June 7 (Reuters) - The U.S. House and Senate have each passed legislation to regulate the $615 trillion market in over-the-counter derivatives for the first time.
The proposals are part of a sweeping package of financial reforms aimed at preventing a repeat of the 2007-2009 financial crisis — a crisis that regulators say was exacerbated by OTC derivatives.
Negotiators from each chamber now must merge their bills, and Democrats hope to conclude work in time for President Barack Obama to sign the reforms into law by July 4.
Also affected will be hedge funds, insurance companies and other speculators who seek profits in the swaps market — as well as a wide range of manufacturers, commodity producers, small banks, and other businesses that rely on swaps to hedge price and other risks.
Here are the key elements of the proposed swaps reforms, along with key differences between the House and Senate bills:
SWAPS DESK SPIN-OFF
* Objective: prevent taxpayer funds from supporting risky trades, including deposit insurance and access to the Federal Reserve discount window, and other supports for banks. Measure would require banks to spin off desks into affiliates.
* House-Senate dynamic: Not in House bill. Representative Barney Frank — who will chair the conference committee — said he is not in favor of it. Some regulators oppose it.
* Objective: reduce systemic risks from bad trades by sending “standardized” swaps through clearinghouses, which would require margins and guarantee payment. Regulators can require particular swaps or types of swaps to be cleared.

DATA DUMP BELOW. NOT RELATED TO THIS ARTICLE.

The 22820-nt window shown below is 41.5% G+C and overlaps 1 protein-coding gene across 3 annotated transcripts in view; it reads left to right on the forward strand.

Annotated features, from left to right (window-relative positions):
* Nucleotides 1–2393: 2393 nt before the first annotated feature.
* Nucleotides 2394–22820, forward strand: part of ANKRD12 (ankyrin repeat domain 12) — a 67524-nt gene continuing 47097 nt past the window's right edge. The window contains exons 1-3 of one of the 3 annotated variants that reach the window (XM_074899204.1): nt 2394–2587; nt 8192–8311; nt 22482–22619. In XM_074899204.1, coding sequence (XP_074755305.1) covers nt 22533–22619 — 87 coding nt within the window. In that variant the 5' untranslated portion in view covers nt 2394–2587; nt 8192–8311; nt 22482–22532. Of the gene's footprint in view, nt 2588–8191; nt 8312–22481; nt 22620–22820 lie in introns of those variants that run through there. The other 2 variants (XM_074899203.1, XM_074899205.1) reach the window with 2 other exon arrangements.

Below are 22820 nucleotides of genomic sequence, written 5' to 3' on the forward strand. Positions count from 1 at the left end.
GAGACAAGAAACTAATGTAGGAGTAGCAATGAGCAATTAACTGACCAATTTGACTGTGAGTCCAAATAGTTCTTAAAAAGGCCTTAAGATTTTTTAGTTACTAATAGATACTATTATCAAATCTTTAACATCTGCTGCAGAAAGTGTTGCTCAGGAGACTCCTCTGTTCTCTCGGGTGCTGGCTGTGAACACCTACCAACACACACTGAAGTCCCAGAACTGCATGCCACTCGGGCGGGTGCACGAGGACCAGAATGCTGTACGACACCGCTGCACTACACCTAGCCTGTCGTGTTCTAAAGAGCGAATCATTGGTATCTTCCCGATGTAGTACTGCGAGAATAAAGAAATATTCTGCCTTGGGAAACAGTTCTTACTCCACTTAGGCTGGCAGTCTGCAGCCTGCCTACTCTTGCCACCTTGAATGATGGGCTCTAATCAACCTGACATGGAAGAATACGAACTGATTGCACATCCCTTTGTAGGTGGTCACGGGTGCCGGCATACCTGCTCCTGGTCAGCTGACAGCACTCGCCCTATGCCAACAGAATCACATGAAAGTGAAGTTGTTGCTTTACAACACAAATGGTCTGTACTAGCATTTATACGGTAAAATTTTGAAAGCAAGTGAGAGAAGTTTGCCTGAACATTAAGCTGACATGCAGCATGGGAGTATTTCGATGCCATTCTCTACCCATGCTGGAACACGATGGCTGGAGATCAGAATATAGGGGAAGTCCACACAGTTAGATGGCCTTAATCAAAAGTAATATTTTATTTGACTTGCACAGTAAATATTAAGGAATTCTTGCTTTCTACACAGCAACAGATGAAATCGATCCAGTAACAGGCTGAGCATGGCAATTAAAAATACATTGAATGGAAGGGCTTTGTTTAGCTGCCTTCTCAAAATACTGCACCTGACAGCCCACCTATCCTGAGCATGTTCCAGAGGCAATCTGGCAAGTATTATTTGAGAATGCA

* House-Senate dynamic: both allow for “end-user” exemptions from clearing to prevent hedgers from being saddled with new costs — but the House exemption is broader.
House: exemption available for swaps involving companies hedging “commercial risk, including operating or balance sheet risk” that are not swap dealers or major swap participants.
Senate: exemption for swaps involving commercial end users — primarily producers, processors, distributors and marketers of goods, services and commodities hedging their own risk. Financial entities, large banks and swaps dealers cannot claim the exemption. At regulators’ discretion, clearinghouses can accept non-cash collateral for swaps.
* Objective: increase transparency, increase liquidity, lower prices by requiring cleared swaps to be traded on exchanges or electronic platforms.
* Objective: Reduce risk by ensuring traders put up adequate margin and capital as defined by regulators.
* Objective: increase transparency and make it easier for regulators to police trades by requiring all swaps be reported to trade repositories or regulators.
* House-Senate dynamic: House exempts them from regulation unless the CFTC decides and the Treasury agrees they should be regulated. Senate requires them to be cleared and traded unless the Treasury Department rules otherwise.
* Objective: give regulators oversight of clearinghouses. Both bills require clearinghouse boards to include market participants, and both prevent clearinghouses from receiving federal bailouts.
* Objective: ensure major market players do not become systemically risky by requiring registration with regulators, which would set capital and margin standards, and other requirements.
* Objective: give regulators the ability to limit swaps positions held by a trader or class of traders.
* House-Senate dynamic: House bill says regulators “shall set position limits, as appropriate” while Senate bill says regulators can limit swaps positions and “shall” set aggregate limits on futures and swaps based on the same underlying commodity performing a significant price discovery function.
* Objective: both bills include measures to try to prevent swaps trade from moving to unregulated offshore markets.
* Objective: prevent trading on undisclosed federal government information, and other fiduciary standards for derivatives traders and advisors.
* House-Senate dynamic: Senate version includes details recommended by the Commodity Futures Trading Commission. (Reporting by Charles Abbott and Roberta Rampton; Editing by Neil Stempleman)